Renewable energy contributed 27 percent of total electricity consumption in the first quarter of 2014, hitting record as the Europe’s largest economy is on its ambitious path of energy transformation, an energy lobby group said on Friday.
The production of electricity from renewable energy sources, such as wind and solar power, reached 40.2 billion kilowatt hours in the first three months, said Federal Association of Energy and Water Industries (BDEW) in a statement.
According to the Berlin-based group’s calculation, the “green electricity” output was 35.7 billion kilowatt hours during the same period of previous year, when the renewables contributed 23 percent of total power demand.
Wind turbines generated about 19 percent more electricity in the first quarter of 2014 than a year earlier, while nearly 70 percent more power were produced from photovoltaics, said BDEW.
It attributed the climbs to additional installations and positive weather conditions in the past months, and explained that annual average share of the renewables could be below the quarter value, as renewable energies are volatile and strongly depend on weather conditions.
Official data from German Federal Statistical Office showed that about 634 billion kilowatt hours of electricity were produced in 2013, 24 percent of which came from renewable energy sources.
Germany is seeking to increase share of green electricity in total power production to at least 80 percent by 2050. The ambitious plan, however, faces challenges including skyrocketing household power prices and resistance of residents against construction of cables which are needed to transfer electricity from the northern wind farms to the south part of the country.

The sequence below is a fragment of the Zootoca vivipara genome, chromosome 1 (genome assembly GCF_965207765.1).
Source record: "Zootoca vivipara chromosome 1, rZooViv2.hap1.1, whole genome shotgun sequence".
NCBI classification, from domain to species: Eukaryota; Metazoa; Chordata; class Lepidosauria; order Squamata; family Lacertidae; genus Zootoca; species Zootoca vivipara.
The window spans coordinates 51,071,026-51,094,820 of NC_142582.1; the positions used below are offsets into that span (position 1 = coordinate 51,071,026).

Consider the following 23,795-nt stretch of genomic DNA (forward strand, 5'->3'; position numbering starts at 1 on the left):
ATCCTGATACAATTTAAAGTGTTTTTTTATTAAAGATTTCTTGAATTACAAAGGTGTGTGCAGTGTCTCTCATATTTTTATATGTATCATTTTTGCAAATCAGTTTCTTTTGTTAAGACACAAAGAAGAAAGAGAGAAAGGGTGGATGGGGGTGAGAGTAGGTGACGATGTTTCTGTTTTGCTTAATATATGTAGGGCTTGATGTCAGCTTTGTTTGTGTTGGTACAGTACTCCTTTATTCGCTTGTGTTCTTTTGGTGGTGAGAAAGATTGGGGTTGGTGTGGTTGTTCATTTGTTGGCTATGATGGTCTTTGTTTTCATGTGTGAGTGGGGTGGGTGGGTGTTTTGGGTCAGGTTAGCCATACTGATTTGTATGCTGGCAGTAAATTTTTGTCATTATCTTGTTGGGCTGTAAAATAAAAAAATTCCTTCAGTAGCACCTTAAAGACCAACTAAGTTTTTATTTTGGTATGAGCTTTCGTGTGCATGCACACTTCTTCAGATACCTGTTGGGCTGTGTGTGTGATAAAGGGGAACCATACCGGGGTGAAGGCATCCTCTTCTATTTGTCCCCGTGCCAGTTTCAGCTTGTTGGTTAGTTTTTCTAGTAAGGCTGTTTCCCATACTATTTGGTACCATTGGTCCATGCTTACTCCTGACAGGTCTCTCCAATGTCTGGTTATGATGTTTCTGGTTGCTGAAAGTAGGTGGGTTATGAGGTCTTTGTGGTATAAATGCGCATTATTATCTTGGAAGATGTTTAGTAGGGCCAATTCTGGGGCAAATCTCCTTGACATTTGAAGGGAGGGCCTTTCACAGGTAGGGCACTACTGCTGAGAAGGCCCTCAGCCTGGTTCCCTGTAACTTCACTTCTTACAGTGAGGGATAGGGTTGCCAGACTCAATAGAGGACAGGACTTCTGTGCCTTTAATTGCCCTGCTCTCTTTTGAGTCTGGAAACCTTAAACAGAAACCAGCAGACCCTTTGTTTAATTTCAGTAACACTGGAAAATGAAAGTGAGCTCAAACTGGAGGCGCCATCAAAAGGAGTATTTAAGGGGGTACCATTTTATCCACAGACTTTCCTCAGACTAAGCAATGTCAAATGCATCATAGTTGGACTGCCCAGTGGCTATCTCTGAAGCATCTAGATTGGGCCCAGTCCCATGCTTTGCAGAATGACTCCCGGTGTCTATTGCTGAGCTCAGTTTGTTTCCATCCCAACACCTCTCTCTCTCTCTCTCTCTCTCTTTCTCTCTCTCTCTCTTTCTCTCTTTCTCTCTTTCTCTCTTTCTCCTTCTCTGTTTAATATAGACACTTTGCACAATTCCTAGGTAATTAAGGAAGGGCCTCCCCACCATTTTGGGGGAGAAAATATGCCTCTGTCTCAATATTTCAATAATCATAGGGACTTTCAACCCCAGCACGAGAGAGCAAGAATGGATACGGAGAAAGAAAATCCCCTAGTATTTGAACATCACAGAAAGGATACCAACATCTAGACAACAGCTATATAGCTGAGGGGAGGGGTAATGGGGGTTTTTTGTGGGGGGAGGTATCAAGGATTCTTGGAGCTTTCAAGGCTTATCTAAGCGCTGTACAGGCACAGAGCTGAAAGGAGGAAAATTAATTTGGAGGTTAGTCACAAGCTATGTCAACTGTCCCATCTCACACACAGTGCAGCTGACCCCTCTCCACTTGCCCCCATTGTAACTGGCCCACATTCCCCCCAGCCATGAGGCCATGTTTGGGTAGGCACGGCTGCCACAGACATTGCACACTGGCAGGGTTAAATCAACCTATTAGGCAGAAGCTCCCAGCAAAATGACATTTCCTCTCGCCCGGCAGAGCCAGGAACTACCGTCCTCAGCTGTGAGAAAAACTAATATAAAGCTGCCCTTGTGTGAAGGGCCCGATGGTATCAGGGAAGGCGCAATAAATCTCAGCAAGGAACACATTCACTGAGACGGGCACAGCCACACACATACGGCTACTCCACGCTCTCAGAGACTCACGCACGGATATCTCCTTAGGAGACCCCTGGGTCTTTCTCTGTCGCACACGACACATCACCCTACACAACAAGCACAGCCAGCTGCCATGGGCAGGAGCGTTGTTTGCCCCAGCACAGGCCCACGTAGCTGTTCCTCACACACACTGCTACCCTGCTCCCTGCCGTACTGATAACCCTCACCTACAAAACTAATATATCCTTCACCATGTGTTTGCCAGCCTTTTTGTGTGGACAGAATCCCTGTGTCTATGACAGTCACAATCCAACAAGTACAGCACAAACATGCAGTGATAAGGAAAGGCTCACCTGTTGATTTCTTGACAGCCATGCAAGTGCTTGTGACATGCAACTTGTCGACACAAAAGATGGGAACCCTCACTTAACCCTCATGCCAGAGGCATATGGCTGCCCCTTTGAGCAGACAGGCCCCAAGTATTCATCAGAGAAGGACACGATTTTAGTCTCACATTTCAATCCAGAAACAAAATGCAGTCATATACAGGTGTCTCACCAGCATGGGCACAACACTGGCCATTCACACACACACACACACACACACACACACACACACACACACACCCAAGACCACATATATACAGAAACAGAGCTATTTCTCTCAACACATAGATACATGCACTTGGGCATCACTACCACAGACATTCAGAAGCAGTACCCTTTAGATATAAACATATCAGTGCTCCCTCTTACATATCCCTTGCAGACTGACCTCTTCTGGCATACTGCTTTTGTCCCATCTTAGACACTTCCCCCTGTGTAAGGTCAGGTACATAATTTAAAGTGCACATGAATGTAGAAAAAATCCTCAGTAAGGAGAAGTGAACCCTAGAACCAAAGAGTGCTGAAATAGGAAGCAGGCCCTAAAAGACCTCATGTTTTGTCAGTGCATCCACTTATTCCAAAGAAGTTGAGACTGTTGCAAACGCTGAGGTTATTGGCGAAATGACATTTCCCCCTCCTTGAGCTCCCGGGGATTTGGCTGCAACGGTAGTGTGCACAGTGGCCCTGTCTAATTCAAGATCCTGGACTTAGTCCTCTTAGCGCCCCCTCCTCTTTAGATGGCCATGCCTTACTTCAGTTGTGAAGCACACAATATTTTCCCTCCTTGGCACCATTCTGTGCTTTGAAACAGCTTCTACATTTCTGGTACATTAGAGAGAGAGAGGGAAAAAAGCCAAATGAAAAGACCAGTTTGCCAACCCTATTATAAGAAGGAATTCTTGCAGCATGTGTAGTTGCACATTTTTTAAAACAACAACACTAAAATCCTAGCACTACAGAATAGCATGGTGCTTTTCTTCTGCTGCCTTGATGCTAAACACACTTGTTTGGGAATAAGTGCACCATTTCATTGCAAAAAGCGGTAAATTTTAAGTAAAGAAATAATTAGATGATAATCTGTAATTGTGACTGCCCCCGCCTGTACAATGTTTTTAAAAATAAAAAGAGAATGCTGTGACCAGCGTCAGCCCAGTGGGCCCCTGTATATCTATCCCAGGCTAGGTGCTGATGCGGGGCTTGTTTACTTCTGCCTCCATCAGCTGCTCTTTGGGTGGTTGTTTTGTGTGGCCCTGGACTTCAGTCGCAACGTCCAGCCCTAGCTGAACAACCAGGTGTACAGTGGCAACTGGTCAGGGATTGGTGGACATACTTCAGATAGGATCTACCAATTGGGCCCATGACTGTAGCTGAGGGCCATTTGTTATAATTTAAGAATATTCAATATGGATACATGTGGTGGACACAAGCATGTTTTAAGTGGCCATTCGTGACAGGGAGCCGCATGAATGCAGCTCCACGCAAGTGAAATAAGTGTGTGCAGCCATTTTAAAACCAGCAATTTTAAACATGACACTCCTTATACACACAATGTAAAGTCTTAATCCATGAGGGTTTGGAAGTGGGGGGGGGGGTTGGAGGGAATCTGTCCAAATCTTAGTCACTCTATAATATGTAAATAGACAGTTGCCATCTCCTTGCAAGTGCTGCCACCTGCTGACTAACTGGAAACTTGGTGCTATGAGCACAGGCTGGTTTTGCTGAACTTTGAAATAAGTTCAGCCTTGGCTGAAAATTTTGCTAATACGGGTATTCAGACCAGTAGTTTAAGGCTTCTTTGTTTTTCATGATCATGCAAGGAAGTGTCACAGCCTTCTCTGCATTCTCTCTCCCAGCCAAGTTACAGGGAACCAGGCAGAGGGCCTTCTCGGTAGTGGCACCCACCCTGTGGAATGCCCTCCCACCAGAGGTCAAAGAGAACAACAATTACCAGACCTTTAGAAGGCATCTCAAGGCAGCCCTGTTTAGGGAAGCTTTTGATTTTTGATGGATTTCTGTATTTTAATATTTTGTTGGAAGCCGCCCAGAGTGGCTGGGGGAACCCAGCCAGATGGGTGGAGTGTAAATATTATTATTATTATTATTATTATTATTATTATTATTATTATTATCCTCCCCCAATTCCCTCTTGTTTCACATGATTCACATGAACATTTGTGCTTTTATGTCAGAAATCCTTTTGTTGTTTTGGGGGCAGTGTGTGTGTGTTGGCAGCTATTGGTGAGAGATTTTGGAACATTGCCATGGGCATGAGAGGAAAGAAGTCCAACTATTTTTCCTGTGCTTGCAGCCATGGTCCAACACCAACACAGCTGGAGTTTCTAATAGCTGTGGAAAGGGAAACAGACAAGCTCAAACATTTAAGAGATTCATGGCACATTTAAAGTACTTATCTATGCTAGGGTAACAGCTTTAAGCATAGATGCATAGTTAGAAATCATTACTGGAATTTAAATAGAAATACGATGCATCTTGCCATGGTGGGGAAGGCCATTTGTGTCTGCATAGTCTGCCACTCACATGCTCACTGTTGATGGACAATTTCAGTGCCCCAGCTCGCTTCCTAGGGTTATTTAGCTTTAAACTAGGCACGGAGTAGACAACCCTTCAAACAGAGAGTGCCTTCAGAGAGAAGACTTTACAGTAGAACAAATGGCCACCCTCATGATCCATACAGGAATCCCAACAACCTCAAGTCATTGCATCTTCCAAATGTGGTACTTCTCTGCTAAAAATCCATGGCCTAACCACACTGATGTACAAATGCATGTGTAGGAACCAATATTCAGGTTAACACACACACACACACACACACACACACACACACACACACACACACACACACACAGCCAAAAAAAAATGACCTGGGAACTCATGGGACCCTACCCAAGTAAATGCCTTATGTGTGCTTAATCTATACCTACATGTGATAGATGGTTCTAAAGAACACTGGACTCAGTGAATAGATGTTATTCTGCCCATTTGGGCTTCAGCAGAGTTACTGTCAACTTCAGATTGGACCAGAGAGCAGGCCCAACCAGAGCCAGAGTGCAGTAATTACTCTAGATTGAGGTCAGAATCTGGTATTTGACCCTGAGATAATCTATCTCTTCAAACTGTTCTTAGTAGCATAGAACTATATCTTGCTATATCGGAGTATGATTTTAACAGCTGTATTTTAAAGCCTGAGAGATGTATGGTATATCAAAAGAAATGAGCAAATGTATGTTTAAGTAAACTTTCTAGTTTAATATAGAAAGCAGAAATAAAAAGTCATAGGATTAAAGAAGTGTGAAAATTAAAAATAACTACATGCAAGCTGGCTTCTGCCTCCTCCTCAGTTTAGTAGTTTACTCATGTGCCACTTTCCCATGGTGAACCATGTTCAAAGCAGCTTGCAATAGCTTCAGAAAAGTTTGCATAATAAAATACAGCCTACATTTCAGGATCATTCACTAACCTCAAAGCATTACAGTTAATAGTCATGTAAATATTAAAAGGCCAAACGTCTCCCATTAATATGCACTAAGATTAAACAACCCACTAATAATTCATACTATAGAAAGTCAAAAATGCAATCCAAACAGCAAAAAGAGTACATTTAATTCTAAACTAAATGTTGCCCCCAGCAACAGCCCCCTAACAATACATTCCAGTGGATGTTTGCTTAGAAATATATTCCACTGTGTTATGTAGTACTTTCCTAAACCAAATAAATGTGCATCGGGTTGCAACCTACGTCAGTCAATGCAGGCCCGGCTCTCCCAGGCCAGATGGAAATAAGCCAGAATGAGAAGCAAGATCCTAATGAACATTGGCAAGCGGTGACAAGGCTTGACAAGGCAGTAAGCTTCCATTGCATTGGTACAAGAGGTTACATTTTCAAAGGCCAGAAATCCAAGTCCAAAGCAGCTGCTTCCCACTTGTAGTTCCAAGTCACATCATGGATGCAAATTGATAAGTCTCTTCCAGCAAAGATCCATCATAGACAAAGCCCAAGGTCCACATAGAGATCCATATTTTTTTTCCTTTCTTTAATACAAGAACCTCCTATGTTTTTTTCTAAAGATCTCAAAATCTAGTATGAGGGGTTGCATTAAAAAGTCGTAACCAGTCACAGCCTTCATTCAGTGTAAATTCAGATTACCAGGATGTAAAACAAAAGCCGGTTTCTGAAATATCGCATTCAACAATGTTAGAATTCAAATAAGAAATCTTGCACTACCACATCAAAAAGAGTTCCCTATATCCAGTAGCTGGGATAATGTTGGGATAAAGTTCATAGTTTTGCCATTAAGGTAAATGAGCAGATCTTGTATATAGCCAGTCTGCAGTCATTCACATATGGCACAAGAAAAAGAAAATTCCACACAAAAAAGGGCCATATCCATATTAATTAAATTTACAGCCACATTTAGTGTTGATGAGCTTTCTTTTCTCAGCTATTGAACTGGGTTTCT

Under current scheme, the expansion of green electricity is being funded by surcharges on power bills, most of which lie on the shoulders of private consumers, instead of industries.
In April, the German federal government passed a draft law to reform the Renewable Energy Sources Act in an effort to slow down the increase of cost for its energy transformation. According to the reform, no more than 2.5 gigawatts of on-shore wind and solar can be added each year, and annual expansion of offshore wind is limited to 6.5 gigawatts by 2020.
Also starting in 2017, investors of renewable energy plants will have to take more risks in the market as the guaranteed prices that they are receiving now for the green electricity they provide will come to an end by then.